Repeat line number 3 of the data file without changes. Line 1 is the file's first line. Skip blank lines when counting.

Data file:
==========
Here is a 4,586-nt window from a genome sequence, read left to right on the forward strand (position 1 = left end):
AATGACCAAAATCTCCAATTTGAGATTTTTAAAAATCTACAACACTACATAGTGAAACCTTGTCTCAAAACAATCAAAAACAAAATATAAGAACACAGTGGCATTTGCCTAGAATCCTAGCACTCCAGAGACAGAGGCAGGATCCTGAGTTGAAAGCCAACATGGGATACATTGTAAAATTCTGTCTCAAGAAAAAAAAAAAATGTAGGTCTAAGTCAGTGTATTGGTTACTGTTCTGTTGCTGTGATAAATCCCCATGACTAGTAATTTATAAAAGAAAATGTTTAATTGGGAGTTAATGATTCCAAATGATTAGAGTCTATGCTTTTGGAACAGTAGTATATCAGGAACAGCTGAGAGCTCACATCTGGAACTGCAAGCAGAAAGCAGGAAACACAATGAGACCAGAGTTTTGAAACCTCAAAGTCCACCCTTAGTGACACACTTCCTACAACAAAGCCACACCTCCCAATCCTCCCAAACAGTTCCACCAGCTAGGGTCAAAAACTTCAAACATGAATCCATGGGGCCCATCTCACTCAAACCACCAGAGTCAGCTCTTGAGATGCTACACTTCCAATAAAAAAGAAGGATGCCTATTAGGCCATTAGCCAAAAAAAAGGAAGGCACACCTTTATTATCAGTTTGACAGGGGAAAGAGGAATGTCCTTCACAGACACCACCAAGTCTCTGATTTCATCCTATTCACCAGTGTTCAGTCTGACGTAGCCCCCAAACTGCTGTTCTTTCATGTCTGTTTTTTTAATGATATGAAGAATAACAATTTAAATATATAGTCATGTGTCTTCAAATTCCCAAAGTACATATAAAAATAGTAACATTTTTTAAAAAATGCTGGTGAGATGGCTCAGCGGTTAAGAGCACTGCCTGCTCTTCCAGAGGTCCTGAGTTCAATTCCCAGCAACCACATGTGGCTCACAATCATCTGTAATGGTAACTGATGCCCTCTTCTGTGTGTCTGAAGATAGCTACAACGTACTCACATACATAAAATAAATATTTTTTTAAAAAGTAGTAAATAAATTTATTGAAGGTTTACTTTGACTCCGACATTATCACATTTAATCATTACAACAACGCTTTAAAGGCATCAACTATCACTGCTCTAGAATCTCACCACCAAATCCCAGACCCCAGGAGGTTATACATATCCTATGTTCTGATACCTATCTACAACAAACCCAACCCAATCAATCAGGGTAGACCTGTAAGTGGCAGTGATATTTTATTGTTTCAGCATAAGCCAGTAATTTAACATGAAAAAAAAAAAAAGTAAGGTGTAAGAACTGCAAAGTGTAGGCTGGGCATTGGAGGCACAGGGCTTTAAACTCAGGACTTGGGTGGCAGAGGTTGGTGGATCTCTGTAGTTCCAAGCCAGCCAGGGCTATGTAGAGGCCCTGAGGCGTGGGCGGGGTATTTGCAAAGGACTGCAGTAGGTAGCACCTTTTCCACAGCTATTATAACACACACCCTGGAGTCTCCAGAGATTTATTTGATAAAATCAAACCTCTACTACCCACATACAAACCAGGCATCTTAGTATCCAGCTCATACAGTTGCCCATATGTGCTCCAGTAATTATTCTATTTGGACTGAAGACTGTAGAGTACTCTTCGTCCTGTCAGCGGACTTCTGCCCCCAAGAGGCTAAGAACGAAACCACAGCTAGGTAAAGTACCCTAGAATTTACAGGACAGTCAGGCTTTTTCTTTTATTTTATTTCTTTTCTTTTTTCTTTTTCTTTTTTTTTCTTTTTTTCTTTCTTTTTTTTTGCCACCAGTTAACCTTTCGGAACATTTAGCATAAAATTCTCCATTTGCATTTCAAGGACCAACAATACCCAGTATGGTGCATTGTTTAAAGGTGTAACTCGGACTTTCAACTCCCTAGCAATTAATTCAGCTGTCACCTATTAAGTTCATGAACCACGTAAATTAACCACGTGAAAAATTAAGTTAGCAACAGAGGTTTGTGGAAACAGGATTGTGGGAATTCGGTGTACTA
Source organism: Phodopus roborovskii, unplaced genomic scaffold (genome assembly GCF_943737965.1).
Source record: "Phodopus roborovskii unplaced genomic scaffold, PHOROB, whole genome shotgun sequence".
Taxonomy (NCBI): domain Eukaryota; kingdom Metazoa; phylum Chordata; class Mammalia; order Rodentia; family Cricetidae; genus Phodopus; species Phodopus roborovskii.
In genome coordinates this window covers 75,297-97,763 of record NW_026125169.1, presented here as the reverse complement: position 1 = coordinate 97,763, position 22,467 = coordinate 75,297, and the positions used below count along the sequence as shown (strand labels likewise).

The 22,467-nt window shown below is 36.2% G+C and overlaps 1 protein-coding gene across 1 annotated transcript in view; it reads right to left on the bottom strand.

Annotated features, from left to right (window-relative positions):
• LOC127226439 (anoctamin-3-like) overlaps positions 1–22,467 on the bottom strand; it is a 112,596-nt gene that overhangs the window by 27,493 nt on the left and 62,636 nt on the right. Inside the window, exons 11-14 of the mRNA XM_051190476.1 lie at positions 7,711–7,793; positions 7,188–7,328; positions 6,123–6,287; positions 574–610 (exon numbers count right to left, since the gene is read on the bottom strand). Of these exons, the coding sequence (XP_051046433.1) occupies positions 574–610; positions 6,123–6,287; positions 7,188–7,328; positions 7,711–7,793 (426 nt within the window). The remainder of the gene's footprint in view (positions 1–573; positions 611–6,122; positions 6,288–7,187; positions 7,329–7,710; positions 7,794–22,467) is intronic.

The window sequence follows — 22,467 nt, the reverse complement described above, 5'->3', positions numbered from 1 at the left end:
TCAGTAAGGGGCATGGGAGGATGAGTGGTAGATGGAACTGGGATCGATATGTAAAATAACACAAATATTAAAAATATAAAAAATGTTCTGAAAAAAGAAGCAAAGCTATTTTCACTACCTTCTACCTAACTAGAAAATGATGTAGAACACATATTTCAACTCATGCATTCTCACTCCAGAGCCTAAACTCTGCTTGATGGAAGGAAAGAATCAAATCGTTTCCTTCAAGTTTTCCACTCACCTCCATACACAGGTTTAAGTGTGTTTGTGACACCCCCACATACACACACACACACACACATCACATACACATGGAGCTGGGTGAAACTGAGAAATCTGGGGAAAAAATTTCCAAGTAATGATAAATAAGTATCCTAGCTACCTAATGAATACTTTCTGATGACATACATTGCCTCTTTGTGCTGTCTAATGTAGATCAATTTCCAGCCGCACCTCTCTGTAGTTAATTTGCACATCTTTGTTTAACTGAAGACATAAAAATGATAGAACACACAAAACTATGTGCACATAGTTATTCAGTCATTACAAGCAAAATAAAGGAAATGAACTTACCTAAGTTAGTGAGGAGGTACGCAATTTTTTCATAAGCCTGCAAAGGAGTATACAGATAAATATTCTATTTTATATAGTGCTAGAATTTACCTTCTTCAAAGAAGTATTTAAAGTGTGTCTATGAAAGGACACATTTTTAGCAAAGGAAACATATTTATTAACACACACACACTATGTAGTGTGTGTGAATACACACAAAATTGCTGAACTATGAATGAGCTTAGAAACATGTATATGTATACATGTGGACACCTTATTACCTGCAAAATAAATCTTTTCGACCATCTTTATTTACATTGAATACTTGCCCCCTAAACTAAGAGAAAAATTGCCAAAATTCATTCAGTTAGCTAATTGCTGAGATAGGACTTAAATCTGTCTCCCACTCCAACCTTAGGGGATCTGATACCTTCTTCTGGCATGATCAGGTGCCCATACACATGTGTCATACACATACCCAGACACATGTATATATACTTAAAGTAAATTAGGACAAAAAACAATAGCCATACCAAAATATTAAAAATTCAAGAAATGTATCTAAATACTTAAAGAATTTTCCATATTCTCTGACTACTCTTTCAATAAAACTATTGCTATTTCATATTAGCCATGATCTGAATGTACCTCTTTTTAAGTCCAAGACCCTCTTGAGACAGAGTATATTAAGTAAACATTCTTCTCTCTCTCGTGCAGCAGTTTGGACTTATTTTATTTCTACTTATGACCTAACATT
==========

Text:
Source organism: Phodopus roborovskii, unplaced genomic scaffold (genome assembly GCF_943737965.1).